Thursday, October 05, 2006

Life of Pi

Life of Pi by Yann Martel is one of my favorite books. I don't recall how I came across it but I remember reading it on a holiday in Mozambique. The reason that I wanted to read it was twofold. The first because I like the idea of the story on the back cover. The second because it was a Booker Prize winner. I don't believe that I have ever been disappointed with a Booker Prize winner book. Another of my all time favorite books is Paddy Clarke Ha Ha Ha by Roddy Doyle. The only reason that I picked up that book was because it was a Booker Prize winner and it was fantastic.

MikeR recently sent me an email that (in part) read:

in the book life of pi what was the point of the meerkat infested island that turned into an acidic flesh eating ball at night? was it a figment of his imagination as he was drifting in and out of consciousness, or did he actually stumble upon this island? it is so ridiculously unbelievable to imagine an island like this, so i presume it was a figment, but i welcome your views.

To which I replied:

Couldn't you argue that about the whole book?
BTW: The island was real.

A meerkat infested island that turns into an acidic flesh eating ball is obviously not fictitious. You have not been watching the Discovery Channel enough. Stay in more and watch more telly. Stop getting out.


Anonymous said...

Guy, we do have more in common than is obvious. Life of Pi is a classic and right up there in my top 10 books.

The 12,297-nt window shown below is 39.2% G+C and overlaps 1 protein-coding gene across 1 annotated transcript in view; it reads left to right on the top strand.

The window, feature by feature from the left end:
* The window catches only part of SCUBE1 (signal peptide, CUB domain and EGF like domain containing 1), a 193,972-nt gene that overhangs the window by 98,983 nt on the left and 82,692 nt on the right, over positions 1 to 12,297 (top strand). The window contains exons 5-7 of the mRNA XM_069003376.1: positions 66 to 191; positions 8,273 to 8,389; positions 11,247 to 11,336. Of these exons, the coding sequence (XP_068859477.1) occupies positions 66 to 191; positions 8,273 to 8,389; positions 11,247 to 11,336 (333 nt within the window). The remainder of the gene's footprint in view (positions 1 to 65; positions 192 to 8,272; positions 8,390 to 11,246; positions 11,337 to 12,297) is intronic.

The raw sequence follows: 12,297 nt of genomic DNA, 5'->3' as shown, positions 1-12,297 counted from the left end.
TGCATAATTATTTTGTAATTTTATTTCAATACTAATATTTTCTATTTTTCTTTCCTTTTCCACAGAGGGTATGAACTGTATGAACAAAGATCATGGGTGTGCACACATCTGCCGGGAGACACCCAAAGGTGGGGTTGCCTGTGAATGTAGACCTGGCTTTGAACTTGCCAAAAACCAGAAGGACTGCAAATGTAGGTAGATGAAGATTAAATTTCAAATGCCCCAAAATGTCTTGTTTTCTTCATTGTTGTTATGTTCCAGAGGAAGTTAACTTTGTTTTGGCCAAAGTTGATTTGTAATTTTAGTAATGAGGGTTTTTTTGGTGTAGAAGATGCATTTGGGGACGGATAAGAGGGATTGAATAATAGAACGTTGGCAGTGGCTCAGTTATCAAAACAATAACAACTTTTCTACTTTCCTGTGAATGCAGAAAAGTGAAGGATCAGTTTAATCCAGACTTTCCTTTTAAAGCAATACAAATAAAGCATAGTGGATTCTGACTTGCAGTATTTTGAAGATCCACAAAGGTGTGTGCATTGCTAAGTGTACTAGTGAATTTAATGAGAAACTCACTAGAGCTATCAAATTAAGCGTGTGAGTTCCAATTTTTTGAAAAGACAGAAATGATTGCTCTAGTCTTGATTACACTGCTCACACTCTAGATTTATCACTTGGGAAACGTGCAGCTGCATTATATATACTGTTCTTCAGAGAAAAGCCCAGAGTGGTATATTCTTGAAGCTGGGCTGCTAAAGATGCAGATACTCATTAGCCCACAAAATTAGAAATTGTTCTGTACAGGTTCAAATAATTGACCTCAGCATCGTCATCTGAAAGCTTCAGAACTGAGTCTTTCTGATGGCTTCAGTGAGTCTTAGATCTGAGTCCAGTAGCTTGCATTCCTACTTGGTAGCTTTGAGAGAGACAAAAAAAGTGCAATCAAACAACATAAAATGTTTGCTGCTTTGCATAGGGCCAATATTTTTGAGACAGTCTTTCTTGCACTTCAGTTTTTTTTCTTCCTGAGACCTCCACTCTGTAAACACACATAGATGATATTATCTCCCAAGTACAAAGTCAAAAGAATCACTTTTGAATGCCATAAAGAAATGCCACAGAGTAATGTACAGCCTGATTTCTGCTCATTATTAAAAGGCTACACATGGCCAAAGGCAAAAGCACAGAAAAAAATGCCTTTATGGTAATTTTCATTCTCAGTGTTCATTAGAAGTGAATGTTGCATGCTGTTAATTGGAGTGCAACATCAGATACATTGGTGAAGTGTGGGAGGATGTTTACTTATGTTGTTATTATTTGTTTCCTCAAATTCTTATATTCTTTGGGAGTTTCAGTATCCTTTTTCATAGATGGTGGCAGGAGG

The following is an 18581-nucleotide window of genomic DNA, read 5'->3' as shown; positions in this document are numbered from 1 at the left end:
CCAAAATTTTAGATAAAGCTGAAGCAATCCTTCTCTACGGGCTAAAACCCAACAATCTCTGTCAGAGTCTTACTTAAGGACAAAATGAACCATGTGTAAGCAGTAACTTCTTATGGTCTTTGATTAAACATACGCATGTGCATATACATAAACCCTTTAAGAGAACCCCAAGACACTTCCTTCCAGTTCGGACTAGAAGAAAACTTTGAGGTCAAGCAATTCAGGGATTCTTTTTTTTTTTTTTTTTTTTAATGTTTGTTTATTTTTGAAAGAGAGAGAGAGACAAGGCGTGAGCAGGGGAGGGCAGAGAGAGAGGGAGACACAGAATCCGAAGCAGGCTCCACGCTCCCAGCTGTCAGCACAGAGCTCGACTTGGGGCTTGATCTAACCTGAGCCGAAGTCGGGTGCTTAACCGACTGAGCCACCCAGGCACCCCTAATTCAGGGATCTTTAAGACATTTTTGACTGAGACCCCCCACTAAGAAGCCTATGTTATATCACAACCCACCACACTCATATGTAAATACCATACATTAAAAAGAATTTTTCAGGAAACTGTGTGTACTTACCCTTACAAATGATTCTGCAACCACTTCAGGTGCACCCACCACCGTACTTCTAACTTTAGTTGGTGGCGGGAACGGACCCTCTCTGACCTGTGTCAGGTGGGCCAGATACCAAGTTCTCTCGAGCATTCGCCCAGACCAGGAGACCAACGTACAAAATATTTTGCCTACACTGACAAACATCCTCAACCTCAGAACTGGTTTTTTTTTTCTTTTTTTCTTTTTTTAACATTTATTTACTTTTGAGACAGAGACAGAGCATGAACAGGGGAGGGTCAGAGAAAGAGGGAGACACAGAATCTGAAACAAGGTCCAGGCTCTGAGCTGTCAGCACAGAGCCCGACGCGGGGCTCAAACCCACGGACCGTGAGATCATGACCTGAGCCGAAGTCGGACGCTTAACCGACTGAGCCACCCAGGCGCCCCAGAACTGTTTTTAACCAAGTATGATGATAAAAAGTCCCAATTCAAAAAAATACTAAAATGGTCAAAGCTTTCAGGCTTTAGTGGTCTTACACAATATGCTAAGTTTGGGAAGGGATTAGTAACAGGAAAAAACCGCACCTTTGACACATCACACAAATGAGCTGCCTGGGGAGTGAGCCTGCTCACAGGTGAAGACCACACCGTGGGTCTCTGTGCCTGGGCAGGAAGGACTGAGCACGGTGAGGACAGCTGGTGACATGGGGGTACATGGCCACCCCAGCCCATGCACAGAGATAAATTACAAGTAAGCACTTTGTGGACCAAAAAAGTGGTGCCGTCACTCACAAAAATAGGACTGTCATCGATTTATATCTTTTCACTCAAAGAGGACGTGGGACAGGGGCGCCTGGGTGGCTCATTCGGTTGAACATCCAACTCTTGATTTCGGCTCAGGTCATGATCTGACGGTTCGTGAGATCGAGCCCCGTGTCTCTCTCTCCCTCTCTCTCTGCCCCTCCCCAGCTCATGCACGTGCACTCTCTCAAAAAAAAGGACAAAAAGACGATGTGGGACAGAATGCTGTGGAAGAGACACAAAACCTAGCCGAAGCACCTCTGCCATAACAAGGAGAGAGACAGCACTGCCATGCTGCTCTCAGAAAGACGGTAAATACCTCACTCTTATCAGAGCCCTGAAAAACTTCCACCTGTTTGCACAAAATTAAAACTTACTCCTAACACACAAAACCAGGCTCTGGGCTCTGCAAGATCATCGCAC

The ending keeps discussion going with myself and the wife along with my friend and his wife. Was he telling the truth to the investigators? We all have a unique opinion.

Guy Ellis said...

Well he told both stories to the investigators and one of them was the truth and so yes, he told them the truth.

But then you have to remember that both stories are fictional and so neither is really true anyway and so can a fictional story count as the truth if the story is told from within the story.

i.e. If a fictional character at the end of a story (the book) recounts what happened in the book does he have "fictional immunity" in which his re-telling of the story counts as the truth? i.e. two fictionals make a truth? Just like two negatives make a postive and two wrongs make right?

Anonymous said...

Exactly... I think. :)

You hit the discussion on the head though. Which of the stories that he told the investigators is true, of course assuming that the book is based upon fact and his travels really did happen.

Guy Ellis said...

Then it would have to be the one about what the story was about. i.e. Not the one about his mother.